UPDATE 9:15 AM: Tuesday’s City Council civil rights committee meeting is planned to include a decision on $600,000 in funding for the Social Justice Fund. Here’s a description of the vote from a council spokesperson:

Today’s committee vote would lift a proviso on that $600k, which would go to the Social Justice Fund nonprofit.  SJF would recruit 15-25 people (including at-risk youth, community members, parents) and those volunteers would determine which community organizations would receive funds to help eliminate the need for youth incarceration. At the same time, those volunteers would be taught how to fundraise and write grants, to further increase the amount of money available for programs.

The Seattle Times wrote here in 2014 about some of the SJF foundation’s work in the Pacific Northwest. You can review the resolution the proviso was based on here.

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6 thoughts on “Protest continues push to stop county’s new 12th Ave Children and Family Justice Center

  1. These advocates seem to be under the naive assumption that all young people are innocents and none of them commit serious crimes. In fact, some commit heinous crimes and should be charged, prosecuted, and incarcerated if found guilty.

    It’s all well and good to try to find ways to reduce the root causes of criminality, but such efforts will take decades and will never be completely successful. In the meantime, juvenile courts and prisons are necessary, and this capital project should proceed.

  2. It’s my understanding that Juvie jail only hosts serious offenders. These offenders would have to be placed in an adult facility if Juvie wasn’t available. The court system is also separate from the adult system because kids who commit crimes should be treated as kids, not adults. These people are protesting the wrong thing. There are a lot of valid points about the racism, education, and so much more that hurts youth. But the building isn’t the problem and it would still be needed if we magically fixed racism, the education system, and the economy.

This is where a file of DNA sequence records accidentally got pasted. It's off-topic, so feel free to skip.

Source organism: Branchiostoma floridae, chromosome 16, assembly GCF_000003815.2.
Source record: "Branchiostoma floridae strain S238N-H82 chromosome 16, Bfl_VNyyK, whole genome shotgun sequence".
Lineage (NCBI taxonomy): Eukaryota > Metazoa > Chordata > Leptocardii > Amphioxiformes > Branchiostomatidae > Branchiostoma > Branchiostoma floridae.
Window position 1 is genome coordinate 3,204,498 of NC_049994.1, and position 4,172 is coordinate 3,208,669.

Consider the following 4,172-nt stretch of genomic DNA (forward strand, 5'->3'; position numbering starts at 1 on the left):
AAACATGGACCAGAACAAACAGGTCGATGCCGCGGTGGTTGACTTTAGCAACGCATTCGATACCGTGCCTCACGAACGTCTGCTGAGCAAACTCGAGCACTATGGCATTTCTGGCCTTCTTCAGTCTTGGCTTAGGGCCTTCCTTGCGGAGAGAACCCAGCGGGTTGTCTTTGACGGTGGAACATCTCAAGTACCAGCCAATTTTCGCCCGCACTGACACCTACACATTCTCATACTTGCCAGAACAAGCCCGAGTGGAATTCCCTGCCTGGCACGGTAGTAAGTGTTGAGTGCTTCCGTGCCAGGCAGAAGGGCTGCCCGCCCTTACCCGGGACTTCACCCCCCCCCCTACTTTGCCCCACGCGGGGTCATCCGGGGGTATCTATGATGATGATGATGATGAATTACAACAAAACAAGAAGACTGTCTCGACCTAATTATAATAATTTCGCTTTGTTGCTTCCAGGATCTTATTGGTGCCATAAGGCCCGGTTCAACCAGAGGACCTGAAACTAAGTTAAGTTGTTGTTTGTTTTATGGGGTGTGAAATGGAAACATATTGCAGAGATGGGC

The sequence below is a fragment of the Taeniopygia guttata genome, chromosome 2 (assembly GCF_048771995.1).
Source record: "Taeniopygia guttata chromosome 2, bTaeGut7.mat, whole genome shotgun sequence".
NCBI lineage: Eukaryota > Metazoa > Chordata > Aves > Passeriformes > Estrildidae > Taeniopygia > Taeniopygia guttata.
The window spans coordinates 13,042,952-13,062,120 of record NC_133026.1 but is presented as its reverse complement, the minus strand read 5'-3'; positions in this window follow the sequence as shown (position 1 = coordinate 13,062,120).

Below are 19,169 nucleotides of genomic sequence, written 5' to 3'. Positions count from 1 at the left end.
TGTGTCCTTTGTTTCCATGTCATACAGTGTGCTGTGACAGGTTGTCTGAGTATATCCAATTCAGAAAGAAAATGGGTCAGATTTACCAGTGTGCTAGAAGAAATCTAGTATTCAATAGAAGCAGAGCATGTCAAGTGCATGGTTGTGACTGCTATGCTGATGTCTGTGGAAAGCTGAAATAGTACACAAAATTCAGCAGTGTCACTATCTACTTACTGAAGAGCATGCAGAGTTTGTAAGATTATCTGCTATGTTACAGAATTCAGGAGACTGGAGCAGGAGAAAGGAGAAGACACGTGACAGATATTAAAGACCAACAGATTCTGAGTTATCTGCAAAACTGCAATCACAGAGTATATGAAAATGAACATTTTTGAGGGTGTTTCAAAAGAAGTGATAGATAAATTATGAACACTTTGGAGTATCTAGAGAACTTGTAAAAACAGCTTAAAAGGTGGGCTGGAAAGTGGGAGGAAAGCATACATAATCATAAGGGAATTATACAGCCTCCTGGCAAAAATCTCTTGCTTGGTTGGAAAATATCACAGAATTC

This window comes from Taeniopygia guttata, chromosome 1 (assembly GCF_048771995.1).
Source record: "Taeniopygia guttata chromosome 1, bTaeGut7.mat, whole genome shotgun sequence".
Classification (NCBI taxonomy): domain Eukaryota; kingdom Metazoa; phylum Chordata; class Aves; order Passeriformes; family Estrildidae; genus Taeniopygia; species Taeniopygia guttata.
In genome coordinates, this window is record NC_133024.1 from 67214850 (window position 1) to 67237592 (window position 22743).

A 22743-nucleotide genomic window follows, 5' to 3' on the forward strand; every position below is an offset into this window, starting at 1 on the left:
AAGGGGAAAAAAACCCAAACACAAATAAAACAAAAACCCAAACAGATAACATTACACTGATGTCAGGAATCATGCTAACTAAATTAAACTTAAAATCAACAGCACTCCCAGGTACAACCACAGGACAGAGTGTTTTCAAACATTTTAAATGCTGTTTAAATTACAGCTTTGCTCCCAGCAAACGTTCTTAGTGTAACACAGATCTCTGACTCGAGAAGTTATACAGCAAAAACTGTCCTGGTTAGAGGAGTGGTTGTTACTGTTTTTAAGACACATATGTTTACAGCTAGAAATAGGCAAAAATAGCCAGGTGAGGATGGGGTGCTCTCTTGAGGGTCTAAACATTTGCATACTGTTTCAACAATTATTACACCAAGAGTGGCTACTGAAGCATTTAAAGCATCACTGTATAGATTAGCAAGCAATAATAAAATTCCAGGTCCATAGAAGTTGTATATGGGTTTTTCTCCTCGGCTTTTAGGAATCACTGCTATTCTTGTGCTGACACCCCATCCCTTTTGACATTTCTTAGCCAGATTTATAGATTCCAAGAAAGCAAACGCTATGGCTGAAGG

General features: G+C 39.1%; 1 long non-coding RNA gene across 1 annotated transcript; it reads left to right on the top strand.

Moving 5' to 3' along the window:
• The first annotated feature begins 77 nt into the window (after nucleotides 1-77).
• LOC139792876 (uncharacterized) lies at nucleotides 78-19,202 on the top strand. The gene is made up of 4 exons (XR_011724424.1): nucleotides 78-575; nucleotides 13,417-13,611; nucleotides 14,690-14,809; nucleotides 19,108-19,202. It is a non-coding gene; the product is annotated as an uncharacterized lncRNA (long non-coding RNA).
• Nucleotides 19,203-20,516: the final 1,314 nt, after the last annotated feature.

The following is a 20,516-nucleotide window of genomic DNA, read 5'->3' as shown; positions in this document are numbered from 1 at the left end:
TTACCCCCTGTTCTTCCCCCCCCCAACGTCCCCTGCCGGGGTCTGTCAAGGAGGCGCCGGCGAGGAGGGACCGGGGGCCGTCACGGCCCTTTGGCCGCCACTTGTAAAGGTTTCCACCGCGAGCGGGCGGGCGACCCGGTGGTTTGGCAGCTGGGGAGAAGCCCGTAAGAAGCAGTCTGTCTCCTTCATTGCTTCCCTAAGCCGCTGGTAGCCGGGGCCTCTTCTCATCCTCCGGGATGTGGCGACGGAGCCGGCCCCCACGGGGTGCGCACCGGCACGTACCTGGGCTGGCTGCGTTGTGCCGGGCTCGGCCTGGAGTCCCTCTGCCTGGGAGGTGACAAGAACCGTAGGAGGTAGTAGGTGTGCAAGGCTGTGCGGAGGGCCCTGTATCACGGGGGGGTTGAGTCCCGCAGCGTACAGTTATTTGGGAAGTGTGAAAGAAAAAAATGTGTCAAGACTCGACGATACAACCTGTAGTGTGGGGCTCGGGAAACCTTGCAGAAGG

3. So once we get rid of all juvenile facilities what exactly do we do with people like the three teens that shot a bunch of people in the homeless camp over dope? Do these protesters really think cases like that need counseling or hugs?

    Kids caught shoplifting or taking drugs=Counseling and hugs

    Kids who gun people down=Decades in a cage somewhere

    At some point the safety of Seattle residents takes priority over these kids’ lives- They can be thrown away to keep innocent people safe.

  4. Cliches aside, in 2012 the voters approved a property tax levy for a new juvenile facility. If this movement succeeds in killing that off, I expect that we will get our money refunded, and that there will be a new bond issue proposed for whatever it is they want to do with violent children.

    (Or, more realistically, the county will just build the new facility down in Kent or someplace, and sell the current one off at fair market value for development.)

    I’m all for alternatives to incarcerating children – when there are better alternatives – but I want to see a plan instead of platitudes. In the meantime I want my money back.